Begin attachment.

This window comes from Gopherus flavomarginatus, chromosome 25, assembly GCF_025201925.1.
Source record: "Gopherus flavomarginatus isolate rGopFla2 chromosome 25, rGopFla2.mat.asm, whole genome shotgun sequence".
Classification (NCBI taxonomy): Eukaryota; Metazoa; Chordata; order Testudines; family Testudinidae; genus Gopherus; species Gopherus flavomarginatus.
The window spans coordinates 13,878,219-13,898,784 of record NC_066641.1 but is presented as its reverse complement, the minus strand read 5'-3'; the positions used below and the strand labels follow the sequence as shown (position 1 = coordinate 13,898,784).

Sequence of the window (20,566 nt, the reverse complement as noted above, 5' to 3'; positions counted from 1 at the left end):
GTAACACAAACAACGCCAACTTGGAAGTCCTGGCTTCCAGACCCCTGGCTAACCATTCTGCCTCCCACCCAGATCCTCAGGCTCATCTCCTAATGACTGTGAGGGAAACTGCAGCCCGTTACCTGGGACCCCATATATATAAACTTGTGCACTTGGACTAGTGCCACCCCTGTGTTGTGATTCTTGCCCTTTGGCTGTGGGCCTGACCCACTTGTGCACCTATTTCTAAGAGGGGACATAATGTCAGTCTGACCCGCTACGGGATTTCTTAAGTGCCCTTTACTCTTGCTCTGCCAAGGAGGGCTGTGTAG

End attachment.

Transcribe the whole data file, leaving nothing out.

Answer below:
This window comes from Gopherus flavomarginatus, chromosome 25, assembly GCF_025201925.1.
Source record: "Gopherus flavomarginatus isolate rGopFla2 chromosome 25, rGopFla2.mat.asm, whole genome shotgun sequence".
Classification (NCBI taxonomy): Eukaryota; Metazoa; Chordata; order Testudines; family Testudinidae; genus Gopherus; species Gopherus flavomarginatus.
The window spans coordinates 13,878,219-13,898,784 of record NC_066641.1 but is presented as its reverse complement, the minus strand read 5'-3'; the positions used below and the strand labels follow the sequence as shown (position 1 = coordinate 13,898,784).

Sequence of the window (20,566 nt, the reverse complement as noted above, 5' to 3'; positions counted from 1 at the left end):
GTAACACAAACAACGCCAACTTGGAAGTCCTGGCTTCCAGACCCCTGGCTAACCATTCTGCCTCCCACCCAGATCCTCAGGCTCATCTCCTAATGACTGTGAGGGAAACTGCAGCCCGTTACCTGGGACCCCATATATATAAACTTGTGCACTTGGACTAGTGCCACCCCTGTGTTGTGATTCTTGCCCTTTGGCTGTGGGCCTGACCCACTTGTGCACCTATTTCTAAGAGGGGACATAATGTCAGTCTGACCCGCTACGGGATTTCTTAAGTGCCCTTTACTCTTGCTCTGCCAAGGAGGGCTGTGTAG